Tuesday, January 13, 2009

Wunderkind pianist, Tao, wows Portland

Although he’s too young to get a driver’s permit, Conrad Tao has a command of the piano that is way beyond his years. The 14-year-old prodigy came to Newmark Theatre at the last minute in place of Polina Leschenko, who had to cancel her Portland Piano International recital appearance because of a serious knee injury. Looking relaxed and remarkably calm, Tao delivered a thrilling concert on Sunday afternoon in a program of music by Beethoven, Corigliano, Rachmaninoff, and Chopin, plus one of his own compositions.

Of course, many of us in the audience expected an unusually high level of technical expertise from Tao, but he made a fantastic artistic impression as well. Starting his concert with Beethoven’s Sonata No. 23 (“Appassionata”), Tao quickly delved into the music and found a deeper level, taking us on a journey through the emotional turmoil of this much beloved piece. The impetuous moments were terrific as were the quiet passages. Tao never overstated his playing, yet kept the audience fully engaged. Spontaneous applause erupted after the first movement, and several hearty rounds of appreciation broke out at the end of the piece.

On the heels of Beethoven, the next number was Tao’s own piece called “Fantasy-Sonata,” which he completed last year and premiered in Mexico City and at the Verbier Festival during the summer. The “Fantasy-Sonata” is a very sophisticated piece in four movements that teased our ears with a constant blend of harmony and dissonance, tempo and rhythmic changes, big, thumping sounds that almost slap us and gentle, small ones that flicker briefly. The moods were at times playful, then determined, then angry, and later sarcastic before ending with a feeling of triumph. I enjoyed the piece and would like to hear it again someday.

The second half of the concert began with Corigiliano’s “Etude Fantasy,” which Tao played with panache. This set of five etudes had lots of high points, but I liked the first etude, written for left-hand solely, most of all, because it created a satisfactory atmosphere of languor and mystery. Each etude developed its own character and enveloped the audience with all sorts of intriguing combinations of sounds.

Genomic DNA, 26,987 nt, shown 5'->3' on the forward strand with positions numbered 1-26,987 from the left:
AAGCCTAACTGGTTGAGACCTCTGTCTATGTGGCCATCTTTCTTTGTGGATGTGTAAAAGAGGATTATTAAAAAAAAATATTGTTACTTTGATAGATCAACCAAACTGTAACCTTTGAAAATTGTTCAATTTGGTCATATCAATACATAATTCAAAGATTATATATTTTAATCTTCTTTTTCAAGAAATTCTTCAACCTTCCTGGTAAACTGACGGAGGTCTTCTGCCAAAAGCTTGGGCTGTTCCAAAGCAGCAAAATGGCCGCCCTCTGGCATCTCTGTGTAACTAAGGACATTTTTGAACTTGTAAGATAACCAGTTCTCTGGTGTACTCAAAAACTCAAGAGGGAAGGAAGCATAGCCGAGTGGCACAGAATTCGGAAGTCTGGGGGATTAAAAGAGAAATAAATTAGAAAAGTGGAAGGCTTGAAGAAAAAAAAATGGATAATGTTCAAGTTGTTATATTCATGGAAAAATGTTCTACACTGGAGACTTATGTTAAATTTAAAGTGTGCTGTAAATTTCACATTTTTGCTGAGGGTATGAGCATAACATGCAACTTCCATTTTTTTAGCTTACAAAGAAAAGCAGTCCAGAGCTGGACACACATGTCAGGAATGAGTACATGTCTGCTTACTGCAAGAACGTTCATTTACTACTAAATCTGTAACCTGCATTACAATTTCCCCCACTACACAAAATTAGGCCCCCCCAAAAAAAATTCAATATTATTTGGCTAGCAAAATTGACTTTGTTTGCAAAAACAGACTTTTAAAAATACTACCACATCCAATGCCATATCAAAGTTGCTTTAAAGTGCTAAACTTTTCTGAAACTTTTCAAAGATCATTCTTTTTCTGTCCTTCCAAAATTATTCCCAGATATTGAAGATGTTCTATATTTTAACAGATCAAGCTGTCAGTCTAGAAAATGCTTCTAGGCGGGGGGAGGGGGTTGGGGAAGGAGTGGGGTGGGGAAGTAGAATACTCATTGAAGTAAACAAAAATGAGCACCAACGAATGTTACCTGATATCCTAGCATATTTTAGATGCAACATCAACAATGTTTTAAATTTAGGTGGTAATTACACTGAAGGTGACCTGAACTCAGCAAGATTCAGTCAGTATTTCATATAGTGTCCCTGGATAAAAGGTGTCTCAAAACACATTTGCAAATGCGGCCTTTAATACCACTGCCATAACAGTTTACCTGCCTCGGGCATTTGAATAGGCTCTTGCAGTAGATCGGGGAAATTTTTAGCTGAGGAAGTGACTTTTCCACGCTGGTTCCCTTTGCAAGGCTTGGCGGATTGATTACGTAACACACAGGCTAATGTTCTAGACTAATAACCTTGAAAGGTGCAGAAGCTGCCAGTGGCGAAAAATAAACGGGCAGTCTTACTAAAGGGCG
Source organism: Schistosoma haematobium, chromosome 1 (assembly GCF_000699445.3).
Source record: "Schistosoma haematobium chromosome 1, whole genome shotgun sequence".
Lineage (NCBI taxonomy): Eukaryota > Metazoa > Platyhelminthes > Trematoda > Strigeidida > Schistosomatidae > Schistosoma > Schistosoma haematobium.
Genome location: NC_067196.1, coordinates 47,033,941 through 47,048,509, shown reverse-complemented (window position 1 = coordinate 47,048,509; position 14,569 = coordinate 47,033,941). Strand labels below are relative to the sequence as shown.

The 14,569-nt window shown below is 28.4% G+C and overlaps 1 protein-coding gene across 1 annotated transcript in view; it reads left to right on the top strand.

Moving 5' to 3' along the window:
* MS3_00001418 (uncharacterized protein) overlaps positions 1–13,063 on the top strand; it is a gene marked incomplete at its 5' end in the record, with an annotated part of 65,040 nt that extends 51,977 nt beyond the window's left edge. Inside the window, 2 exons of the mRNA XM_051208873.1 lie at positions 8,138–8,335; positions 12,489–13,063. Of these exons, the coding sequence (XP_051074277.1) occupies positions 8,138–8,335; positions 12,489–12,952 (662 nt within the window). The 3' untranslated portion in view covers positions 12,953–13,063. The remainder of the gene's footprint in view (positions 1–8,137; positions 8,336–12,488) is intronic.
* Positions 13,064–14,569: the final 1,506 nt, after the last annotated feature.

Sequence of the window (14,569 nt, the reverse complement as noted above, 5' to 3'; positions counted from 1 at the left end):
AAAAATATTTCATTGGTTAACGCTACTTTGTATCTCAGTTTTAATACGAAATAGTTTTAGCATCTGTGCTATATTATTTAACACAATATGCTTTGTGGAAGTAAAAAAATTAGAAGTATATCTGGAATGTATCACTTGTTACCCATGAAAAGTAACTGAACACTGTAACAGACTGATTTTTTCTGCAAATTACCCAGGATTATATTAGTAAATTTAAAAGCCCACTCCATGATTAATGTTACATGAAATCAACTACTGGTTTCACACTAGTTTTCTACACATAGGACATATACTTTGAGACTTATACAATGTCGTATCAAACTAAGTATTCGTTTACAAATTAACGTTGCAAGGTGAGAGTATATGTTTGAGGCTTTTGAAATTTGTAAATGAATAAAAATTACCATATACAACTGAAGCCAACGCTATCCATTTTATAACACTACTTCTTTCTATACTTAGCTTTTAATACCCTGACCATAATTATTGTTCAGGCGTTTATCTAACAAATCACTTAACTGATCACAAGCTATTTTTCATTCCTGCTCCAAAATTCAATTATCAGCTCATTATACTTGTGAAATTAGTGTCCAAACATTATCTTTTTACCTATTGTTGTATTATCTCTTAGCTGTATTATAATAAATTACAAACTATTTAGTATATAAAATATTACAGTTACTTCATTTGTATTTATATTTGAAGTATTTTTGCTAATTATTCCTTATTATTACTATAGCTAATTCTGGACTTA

Next on the program came two movements (No 1 and No. 4) from Sergei Rachmaninoff’s “Six Moments Musicaux.” I enjoyed the large emotional range and the many colors of the first Moment, and Tao played both pieces as if he had grown up with them. I would have enjoyed the second piece, but a very loud hearing-aid from someone in the audience interfered.

The program ended with Chopin’s “Andante spianato et Grand polonaise,” which Tao performed brilliantly, finding all sorts of nuances, and making the music sing. The audience responded immediately with a standing ovation, and Tao performed an encore, Liszt’s “Hungarian Rhapsody No. 11,” which was very fast and devilishly tricky.

I heard a big buzz in the lobby after the concert about Tao’s sensational performance, and he seems to have a terrific future ahead of him. Of course, with prodigies like this, who knows what will happen. PPI’s artistic director, Harold Gray, told me that he had tried for the past two years to schedule Tao for a recital, and this time, because of the cancellation, everything worked. I hope that Tao will be able to return in the future. He is definitely someone to watch.

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